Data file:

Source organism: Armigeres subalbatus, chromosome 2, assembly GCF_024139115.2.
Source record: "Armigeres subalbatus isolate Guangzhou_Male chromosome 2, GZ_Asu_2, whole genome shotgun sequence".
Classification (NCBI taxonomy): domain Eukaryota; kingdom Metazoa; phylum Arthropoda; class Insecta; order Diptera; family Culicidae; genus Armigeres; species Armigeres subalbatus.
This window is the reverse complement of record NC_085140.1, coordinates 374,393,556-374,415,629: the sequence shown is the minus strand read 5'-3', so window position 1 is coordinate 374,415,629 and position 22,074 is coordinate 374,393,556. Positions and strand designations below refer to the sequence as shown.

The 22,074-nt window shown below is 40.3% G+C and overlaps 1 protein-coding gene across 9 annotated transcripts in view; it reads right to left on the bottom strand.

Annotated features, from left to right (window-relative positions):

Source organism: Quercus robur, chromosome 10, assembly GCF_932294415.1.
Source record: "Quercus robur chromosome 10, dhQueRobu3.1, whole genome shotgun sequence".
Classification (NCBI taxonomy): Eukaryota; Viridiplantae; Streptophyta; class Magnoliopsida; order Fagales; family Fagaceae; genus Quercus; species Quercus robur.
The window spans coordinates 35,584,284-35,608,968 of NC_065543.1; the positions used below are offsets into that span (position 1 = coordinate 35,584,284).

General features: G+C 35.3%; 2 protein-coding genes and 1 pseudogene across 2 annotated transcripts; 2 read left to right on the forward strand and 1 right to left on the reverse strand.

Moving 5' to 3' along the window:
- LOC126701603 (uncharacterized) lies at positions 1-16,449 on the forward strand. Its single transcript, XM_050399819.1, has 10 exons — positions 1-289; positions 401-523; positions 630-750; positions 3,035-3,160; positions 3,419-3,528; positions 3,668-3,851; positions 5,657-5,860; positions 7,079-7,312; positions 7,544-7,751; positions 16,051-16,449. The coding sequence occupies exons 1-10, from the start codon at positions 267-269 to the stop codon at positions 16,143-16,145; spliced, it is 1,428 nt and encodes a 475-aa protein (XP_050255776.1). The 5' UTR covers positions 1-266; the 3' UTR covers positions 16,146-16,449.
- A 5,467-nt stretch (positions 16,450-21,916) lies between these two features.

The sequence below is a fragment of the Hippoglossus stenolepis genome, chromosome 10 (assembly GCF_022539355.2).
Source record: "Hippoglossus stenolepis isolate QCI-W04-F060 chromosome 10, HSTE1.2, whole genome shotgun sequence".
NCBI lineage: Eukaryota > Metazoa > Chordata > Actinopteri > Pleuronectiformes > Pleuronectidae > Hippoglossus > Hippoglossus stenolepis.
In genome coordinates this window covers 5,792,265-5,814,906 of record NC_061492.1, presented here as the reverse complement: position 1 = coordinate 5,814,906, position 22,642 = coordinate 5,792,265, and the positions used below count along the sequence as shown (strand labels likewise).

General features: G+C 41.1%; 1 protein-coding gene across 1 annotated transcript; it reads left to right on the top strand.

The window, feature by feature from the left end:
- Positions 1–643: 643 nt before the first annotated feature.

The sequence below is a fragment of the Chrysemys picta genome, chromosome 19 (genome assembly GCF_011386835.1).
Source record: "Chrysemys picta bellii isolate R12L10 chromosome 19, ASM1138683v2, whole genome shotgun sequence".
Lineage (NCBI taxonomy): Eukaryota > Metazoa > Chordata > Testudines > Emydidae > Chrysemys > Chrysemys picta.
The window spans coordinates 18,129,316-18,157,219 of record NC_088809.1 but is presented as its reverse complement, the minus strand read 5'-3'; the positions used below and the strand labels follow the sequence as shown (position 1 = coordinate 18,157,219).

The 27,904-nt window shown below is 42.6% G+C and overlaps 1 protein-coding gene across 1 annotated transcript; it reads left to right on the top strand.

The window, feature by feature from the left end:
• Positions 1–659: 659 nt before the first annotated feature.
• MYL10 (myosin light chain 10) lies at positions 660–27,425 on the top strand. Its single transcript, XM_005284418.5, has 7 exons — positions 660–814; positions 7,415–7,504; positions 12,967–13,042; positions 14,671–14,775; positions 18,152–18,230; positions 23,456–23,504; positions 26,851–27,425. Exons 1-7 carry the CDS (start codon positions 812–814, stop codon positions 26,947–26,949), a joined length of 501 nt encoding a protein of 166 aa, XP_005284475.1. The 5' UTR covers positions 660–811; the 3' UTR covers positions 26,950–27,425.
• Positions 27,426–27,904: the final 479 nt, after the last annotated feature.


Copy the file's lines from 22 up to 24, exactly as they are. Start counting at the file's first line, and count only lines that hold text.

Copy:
The sequence below is a fragment of the Chrysemys picta genome, chromosome 19 (genome assembly GCF_011386835.1).
Source record: "Chrysemys picta bellii isolate R12L10 chromosome 19, ASM1138683v2, whole genome shotgun sequence".
Lineage (NCBI taxonomy): Eukaryota > Metazoa > Chordata > Testudines > Emydidae > Chrysemys > Chrysemys picta.